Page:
Summary: The Goldilocks principle applies to evidence and disclosure in the context of refugee proceedings, where there needs to be a balance of the "just right" amount of evidence to support a claim. The claimant is obligated to corroborate their claim and benefits from a high threshold for adverse plausibility findings, but must provide evidence that is reasonably available. Too little evidence may result in insufficiency of evidence, while too much evidence may raise questions about its provenance. The principle values quality over quantity and finding the balance between too weak and too strong evidence. Determining the "just right" amount of evidence depends on the claimant profile and country in question.
The Goldilocks principle refers to the idea that certain conditions must be just right in order for something to be successful or optimal. The reference to "Goldilocks" comes from the children's story "Goldilocks and the Three Bears," in which the titular character tries different bowls of porridge and finds that one is too hot, one is too cold, and one is just right. In a similar way, the Goldilocks principle states that there is a "just right" or optimal range of conditions for a given system or process.
I once discussed the principle in oral arguments at the Federal Court; arguing that the Officer's decision was unreasonable as it castigated the employment letter as too similar to the NOC main duties. The Officer had their own perspective of what constituted a "just right" employment letter setting out job duties.
In terms of refugee proceedings: the Goldilocks principle can apply to evidence or disclosure in the sense that there needs to be a balance or "just right" amount of disclosure to support a claim. Too little disclosure may not provide a strong enough case or corroboration for the claim, while too much evidence may be overwhelming or unnecessary --or may lead the Board Member down the proverbial rabbit hole.
The refugee claimant is obligated to corroborate their claim and this is particularly at issue in terms of personal identity. The claimant benefits from the presumption of credibility; necessary given the reality that it is often difficult to corroborate the mistreatment or persecution. Agents of persecution are understandably loathe in providing affidavits that support their victim's claim. The claimant is a stranger is a strange land and may not have access to documents that have been left behind, lost or destroyed.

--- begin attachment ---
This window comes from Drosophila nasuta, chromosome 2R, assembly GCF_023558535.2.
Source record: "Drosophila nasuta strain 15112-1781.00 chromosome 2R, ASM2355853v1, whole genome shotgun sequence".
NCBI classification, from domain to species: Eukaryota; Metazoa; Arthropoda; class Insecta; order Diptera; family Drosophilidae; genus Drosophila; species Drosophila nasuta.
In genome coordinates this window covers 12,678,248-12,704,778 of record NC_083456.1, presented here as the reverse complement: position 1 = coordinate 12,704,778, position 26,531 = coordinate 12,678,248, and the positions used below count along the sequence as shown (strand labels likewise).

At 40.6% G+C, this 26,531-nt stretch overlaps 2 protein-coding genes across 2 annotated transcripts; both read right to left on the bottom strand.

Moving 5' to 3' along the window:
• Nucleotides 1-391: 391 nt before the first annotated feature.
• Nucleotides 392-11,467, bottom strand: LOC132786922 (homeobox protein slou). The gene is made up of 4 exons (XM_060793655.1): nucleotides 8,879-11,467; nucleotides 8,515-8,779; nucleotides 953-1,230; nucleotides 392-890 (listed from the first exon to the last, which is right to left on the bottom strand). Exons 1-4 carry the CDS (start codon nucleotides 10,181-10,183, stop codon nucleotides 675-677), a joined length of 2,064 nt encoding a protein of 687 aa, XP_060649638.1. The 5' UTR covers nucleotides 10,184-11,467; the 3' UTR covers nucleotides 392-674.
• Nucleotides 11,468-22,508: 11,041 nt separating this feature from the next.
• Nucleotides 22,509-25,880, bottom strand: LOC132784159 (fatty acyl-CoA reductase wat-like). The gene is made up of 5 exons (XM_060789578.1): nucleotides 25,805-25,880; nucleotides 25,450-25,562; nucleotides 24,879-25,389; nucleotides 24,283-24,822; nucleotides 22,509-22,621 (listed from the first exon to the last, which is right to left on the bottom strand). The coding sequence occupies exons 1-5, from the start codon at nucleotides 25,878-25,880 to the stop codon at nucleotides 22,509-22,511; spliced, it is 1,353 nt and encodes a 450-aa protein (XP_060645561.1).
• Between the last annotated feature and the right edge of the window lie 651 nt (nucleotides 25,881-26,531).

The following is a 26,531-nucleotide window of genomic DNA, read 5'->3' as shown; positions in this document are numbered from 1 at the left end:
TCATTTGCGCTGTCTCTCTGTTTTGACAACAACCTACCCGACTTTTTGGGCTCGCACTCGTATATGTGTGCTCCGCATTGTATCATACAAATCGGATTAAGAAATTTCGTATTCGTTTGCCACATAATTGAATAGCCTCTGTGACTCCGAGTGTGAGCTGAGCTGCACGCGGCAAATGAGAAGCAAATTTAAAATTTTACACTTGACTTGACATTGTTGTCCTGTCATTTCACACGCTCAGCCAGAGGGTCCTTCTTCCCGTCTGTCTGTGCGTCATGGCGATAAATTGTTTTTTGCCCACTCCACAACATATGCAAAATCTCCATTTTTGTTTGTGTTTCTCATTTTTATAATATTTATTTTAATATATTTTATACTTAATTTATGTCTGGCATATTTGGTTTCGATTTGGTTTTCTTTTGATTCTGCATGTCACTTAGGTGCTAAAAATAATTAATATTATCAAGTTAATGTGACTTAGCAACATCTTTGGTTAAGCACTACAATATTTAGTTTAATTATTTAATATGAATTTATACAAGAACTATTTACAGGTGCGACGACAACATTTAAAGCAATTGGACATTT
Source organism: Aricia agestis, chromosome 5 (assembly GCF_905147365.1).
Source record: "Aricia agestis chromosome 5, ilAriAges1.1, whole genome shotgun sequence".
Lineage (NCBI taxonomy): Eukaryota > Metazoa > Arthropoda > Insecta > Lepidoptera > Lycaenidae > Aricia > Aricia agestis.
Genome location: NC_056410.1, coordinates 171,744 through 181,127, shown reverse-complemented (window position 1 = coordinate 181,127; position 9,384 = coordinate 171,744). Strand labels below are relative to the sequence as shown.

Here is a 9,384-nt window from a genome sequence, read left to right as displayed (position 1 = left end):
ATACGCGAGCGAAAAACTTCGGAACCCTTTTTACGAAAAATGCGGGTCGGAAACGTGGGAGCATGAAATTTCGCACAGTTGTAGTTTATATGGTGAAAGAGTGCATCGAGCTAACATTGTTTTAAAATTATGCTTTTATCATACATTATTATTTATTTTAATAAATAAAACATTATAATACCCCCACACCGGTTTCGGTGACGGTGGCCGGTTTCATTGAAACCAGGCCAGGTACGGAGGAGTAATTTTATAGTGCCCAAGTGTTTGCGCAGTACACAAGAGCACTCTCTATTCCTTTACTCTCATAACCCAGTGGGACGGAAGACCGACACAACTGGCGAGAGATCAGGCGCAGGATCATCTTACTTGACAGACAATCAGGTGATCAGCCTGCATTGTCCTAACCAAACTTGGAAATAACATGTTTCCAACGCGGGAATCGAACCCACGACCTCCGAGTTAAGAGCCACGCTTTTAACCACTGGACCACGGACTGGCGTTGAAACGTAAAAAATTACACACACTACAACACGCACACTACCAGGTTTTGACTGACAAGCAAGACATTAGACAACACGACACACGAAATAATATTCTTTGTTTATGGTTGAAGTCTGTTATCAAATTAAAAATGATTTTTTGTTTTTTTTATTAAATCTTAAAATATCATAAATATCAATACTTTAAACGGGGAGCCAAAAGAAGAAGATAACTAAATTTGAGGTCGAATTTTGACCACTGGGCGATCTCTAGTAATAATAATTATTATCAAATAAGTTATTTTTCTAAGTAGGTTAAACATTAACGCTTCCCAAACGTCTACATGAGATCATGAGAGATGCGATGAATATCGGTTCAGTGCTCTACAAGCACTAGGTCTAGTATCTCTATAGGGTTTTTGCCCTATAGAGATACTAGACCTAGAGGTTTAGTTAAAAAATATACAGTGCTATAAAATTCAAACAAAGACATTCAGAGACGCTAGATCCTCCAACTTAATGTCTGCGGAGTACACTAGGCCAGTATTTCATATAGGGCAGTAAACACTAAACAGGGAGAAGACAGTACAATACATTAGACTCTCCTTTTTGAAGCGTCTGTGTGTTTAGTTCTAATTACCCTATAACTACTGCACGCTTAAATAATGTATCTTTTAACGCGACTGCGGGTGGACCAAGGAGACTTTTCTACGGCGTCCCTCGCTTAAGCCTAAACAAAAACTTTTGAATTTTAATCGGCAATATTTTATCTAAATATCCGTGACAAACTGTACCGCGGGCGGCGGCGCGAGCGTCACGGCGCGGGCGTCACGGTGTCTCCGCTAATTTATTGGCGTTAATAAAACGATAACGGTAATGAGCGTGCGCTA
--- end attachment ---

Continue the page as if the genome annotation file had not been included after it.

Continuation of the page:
The claimant also benefits from the high threshold for adverse plausibility findings (although this does not seem to hold certain Board Members back).
Technically no corroborating claimant specific evidence is required as long as there is credible testimony in line with objective country conditions. That being said, there is always some kind of claimant specific evidence that is available (letters or affidavits from friends, neighbours, relatives; medical reports; proof of employment/marriage/divorce; newspaper articles, etc.) The claimant should be able to provide evidence that would be reasonably available or accessible; failure to do so may risk an adverse finding.
Thus, too little corroborative evidence and a claim may fail on the grounds of insufficiency of evidence & of course documents aren't everything. Baptismal certificates indicating a religious conversion may not be worth very much if the claimant cannot credibly establish through testimony their knowledge or adherence to their new faith.
In refugee claims the Goldilocks principle describes the idea that a certain level of evidence needed to support a claim should be neither too weak nor too strong, but just right.
In terms of evidence: quality of course trumps quantity (weak and/or unnecessarily repetitive).
Too many documents and evidence may raise the Board Member's eyebrows as well. There may well be questions as to the provenance of those documents.
To some degree this brings to mind Wabi-sabi --the Japanese aesthetic concept that values simplicity, naturalness, and the imperfections and impermanence of things. It is usually associated with traditional Japanese arts and crafts, such as pottery and gardening, but can also be applied to other forms of art and design. Wabi refers to a sense of understated elegance and rustic simplicity, and often carries connotations of poverty and loneliness. Sabi, on the other hand, refers to the patina of age, the signs of wear and tear, and the natural marks of time. A mass produced plastic cup is artificial whereas an artisan will produce a ceramic cup with inherent variation and thus authentic or natural. Things that are "real" are imperfect and often unplanned or spontaneous.
This is a complex area -disclosure depends on the claimant profile and the country in question. It is difficult to determine the "just right" amount of evidence needed to support a claim because the evidence must be balanced and appropriate for the claim in question.